to allow 9' at the peak, I like a "shed style" roof, but that may not fly in your HOA.I'd put double doors on or one large one, pour a slab, or use patio blocks then lay down Wolman. plywood for a floor, I would use foam insulating board everywhere I could, walls, floor and ceiling. A few bin type windows or sliders would let in light and fresh air. If you can't get away with your wiring idea, I would use a HD 30 amp twist lock extension cord with an "outside weatherproof outlet" mounted on the home professionally installed for code, 2- 8' long flouresent lights, and a 20 amp outlet inside for a heater and dehumidifier. Dehumidifiers draw about 5-6 amps. You might be better off with a small 6000 BTU window or wall mounted AC unit,( $100 on sale at the Depot), it will take the moisture out of the air and cool it as well in the summer. I'd use thin wall conduit around the shop with about 4 double duplex boxes. You may be able to bring 220v. in and then split into 2-120v circuits. If you make ANY dust in this confined space you must first catch it with a shop vac, then filter the air, and wear a mask. A bathroom ventilator fan would exchange the air and be quiet. A slab in front would allow sawing outside weather permitting. A roll up canopy over the door way would provide "shade" and rain protection. I know this sounds like a lot of work, but I know you can do it if you try. You can get plenty of "free" advice here and from an expert close to you. My neighbor enlisted the help of a handyman for building his 2 sheds and they became friends and did tool swaps and labor trades for time worked. My advice to you.. go 4 it! bill
Save money by selecting the right woodworking tools you need to purchase. You will have an excellent understanding of what tools, equipment and workshop features you need to get started in woodworking. By purchasing only the right woodworking tools and equipment you need, you will save money, allowing you to invest in higher quality tools and woodworking machinery.
AJ and Scott have been very helpful showing me where tools are my first few days there. This is a workshop where you will have to work independently. They will show you how to use certain machines for the first time and orient you to the shop itself but they will not help you with your project. They can, however, be hired to help you with projects if that's what you need. I believe it's $75 an hour and limited to their availability. There is also a host of classes you can take if you want an intro into cabinet making, wood joining, turning etc. There are a lot of different classes that may pique your interests.
Next is the shelf. Start with the 24x48" piece of MDF. Clamp this on top of the base, and pencil in the outside of the stretchers and the inside angle of the legs. Flip it over, pull out your trusty cutting guide, and cut it to width and to length. Cutting out the angles is simple, with a jig saw. It's not much work with a hand saw. If you took enough care with supporting blocks and stops, you could probably do it with a circular saw. Since I did have a jig saw, I used it.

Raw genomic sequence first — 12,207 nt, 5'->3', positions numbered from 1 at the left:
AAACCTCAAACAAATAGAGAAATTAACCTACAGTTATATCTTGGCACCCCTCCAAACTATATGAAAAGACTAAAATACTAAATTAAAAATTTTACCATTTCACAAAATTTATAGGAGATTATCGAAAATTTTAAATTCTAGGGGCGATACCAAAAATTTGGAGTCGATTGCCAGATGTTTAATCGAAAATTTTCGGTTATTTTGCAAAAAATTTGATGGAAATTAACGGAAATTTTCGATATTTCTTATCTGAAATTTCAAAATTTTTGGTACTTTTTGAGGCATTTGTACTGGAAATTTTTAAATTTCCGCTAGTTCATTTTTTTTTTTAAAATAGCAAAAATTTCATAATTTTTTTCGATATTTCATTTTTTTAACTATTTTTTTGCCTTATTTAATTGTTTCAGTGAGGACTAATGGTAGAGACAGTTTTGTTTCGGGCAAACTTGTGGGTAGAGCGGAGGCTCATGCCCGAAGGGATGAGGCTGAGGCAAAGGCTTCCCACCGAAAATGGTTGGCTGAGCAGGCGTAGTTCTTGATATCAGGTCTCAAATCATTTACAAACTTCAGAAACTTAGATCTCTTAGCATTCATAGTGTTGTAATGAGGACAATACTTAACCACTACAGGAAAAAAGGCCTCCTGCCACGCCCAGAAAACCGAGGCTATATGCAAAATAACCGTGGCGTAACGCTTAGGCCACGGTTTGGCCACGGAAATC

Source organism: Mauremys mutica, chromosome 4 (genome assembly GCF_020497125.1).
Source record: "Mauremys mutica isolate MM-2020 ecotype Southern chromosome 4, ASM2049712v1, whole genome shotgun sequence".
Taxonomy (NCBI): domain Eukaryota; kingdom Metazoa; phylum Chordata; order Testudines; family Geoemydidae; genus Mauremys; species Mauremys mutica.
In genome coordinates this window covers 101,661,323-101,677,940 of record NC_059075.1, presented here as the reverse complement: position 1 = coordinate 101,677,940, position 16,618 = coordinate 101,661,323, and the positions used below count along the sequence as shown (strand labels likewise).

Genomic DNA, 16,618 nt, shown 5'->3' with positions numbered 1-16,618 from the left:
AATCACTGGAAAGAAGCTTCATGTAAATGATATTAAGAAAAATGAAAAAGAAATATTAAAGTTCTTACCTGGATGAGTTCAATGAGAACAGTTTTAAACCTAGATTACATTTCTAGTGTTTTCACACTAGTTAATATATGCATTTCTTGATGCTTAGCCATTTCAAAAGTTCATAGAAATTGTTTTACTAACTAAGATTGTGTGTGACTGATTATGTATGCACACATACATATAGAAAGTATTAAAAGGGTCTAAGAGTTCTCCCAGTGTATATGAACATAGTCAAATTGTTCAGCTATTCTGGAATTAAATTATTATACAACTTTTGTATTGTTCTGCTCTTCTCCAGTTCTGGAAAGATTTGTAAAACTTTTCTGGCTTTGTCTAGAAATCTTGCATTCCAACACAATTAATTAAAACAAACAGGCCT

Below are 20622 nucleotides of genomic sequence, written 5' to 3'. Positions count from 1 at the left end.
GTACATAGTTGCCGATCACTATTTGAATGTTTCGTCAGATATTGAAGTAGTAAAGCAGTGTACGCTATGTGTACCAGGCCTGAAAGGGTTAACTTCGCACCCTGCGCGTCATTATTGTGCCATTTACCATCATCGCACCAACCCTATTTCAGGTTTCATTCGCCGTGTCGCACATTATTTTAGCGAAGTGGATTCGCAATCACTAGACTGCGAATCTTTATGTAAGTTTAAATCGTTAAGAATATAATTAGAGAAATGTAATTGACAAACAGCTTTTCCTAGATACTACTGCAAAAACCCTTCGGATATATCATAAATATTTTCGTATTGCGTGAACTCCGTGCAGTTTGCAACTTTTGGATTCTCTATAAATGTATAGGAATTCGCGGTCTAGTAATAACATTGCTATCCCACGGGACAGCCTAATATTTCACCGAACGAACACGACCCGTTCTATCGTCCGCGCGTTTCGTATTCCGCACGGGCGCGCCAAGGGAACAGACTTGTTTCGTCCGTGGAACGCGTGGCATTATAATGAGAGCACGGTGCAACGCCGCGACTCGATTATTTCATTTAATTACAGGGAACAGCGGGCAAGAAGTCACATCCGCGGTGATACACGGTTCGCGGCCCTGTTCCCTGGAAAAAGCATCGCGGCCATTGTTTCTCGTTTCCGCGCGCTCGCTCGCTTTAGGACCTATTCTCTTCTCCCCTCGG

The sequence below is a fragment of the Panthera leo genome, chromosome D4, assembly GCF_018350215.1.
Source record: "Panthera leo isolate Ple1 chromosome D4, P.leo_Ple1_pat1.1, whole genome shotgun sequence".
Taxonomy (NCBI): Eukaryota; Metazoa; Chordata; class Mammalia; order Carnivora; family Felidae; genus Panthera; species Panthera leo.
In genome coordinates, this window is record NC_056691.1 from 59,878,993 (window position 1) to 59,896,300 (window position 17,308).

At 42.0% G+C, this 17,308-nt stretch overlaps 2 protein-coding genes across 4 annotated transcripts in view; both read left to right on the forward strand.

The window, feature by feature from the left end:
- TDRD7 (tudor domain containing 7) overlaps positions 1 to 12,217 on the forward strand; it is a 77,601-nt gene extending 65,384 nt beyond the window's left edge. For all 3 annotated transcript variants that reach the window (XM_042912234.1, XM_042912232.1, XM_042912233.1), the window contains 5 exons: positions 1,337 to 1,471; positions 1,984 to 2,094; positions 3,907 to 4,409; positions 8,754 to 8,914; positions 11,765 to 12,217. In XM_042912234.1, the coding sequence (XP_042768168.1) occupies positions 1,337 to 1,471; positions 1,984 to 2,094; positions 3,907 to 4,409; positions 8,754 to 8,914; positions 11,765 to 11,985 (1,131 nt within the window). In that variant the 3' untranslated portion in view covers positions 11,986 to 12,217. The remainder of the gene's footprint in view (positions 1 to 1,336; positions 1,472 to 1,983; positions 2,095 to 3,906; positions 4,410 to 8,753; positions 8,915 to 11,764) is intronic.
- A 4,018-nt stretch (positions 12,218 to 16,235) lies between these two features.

The course successfully meets the needs of multiple experience levels in a safe, well equipped, spacious, congenial, and educational environment. All instruction and lab experience is under the personal direction of master woodworkers as well as one or two additional experienced woodworkers/teacher assistants who are on hand during all lab hours providing roughly a three-to-one student-to-instructor ratio. Intermediate to more advanced students should not be put off by the fact that beginners are also included in this course. Check out some of the work done by our alumni in the Alumni Furniture Gallery to get an idea of what our students are capable of.
It has been a while since I have posted last, but I do have a question I am pondering. A close family friend has offered to buy me a shed (16 x 12). It looks nice. Double doors, two front windows, vinly siding, and hopefully a ridge vent. Currently I am based in my basement with enough room for my Rigid table saw, bandsaw workbench, some cabinets with very little room for my hand tools, so I used a wall with peg board, and my jointer. My dust collection hangs on the wall as well. (I am being moved outside to free up space in the basement) It is very cramped, but it works. My question is, do wood shops work outside? I know to take precautions of moisture and heat (insulation, dehumidifier, heat for cold season, and so on) but how often to shed workshops work out? Anyone have any ideas on how to keep my tools safe and secondly, does 16 x 12 sound like enough room? Please, I would love some friendly advice.